October Rodriguez

October 11, 2009

I was having trouble putting any thoughts on paper about the baseball playoffs, but Alex Rodriguez wrote the words for me.

It’s October and though I’ve taken interest in English football, it only takes one sniff of postseason baseball to bring me back to where I should be. The world’s game, for all its merits, concludes inconclusively every season as leagues determine champions by the number of points you accrue over a season. It all ends anticlimactically with one team higher on the table than the rest. Give ’em the Barclays trophy, tie some Carlsberg ribbons around the handles, fire off some streamers, and that’s after a 1-1 tie.

Not baseball. In October the air gets crisp, crowds layer up, and every high-five stings a little longer as autumn greets the playoffs. October baseball is a tunnel, with eight teams sprinting for light until ultimately only one survives the attrition.

Cities put pressure on its players in the postseason, and no city has put more pressure on any player this decade than New York has Alex Rodriguez. The Yankees, with their three new mercenaries (Mark Teixeira, CC Sabathia, and AJ Burnett) razed the toughest division in baseball to enter October as favorites, and in 2009 boast a camaraderie that the team hasn’t oozed in years.

Alex Rodriguez finally cured his media-and-fan diagnosed postseason anemia, driving in two runs in the first game and hitting an heroic two-run, game-tying home run in the bottom of the ninth inning of game two – the kind of hit that instantly bronzes itself in the hippocampus of millions. “He’s great when you’re up by eight, but garbage in the playoffs,” said petulant Yankees fans, who vilified the game’s best player for years but now slap him on the back and buy him a beer after just hitting one ball 400 feet.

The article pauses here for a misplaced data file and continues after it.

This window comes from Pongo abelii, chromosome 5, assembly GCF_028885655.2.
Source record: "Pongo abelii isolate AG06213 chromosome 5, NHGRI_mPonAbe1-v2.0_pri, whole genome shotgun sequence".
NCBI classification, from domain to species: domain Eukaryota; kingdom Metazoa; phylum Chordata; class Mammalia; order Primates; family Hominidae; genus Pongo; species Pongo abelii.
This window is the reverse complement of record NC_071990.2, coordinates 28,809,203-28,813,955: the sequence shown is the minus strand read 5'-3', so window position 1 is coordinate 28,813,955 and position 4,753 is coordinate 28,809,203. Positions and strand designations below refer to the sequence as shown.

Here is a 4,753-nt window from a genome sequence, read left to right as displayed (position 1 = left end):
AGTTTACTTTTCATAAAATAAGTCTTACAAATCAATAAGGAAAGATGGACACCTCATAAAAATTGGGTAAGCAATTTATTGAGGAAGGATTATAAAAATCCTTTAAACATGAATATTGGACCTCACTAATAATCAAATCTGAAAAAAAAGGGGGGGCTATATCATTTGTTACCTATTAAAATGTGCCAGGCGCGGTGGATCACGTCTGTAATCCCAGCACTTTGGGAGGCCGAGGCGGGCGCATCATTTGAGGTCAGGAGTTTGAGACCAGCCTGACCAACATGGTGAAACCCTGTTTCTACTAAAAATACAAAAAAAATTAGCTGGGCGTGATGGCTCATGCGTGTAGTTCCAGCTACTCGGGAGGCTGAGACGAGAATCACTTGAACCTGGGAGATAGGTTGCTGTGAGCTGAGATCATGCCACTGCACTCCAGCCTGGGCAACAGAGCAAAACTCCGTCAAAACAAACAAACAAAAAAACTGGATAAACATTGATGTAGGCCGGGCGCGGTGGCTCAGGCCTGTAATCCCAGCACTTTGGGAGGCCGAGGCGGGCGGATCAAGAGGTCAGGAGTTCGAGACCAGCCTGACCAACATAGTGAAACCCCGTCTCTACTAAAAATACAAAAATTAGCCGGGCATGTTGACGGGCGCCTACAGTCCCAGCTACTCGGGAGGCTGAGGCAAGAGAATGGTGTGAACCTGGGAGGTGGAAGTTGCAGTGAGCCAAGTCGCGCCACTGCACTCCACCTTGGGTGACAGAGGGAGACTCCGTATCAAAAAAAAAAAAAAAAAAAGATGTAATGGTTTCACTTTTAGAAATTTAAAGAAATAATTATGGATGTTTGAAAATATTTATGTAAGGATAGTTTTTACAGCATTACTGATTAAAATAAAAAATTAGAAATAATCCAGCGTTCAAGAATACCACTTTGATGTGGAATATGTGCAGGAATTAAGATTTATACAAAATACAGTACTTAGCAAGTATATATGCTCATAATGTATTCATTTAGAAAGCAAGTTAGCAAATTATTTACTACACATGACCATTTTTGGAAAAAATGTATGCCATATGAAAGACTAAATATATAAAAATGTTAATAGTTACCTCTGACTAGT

No other sport decides its champion in a playoffs sized so proportionally small as baseball’s, where you need to win 11 after playing 162. The game’s objective pragmatists bellow at the arbitrary results that come from a “small sample size” of playoffs games, and indeed this should render the criticism of players like Rodriguez moot. He’d only had 94 playoff at-bats with the Yankees coming into this season.

But it doesn’t, and baseball’s playoffs are better for it. The playoffs bring pressure. They bring blown calls, walkoffs and errors that linger for years and most of all, the playoffs bring transformative moments.

Alex Rodriguez knew how baseless the cries of his playoff inability were from critics and fans who demanded even more courage.

More than anyone, Rodriguez would always be the one to silence his critics with a storybook moment of his own.

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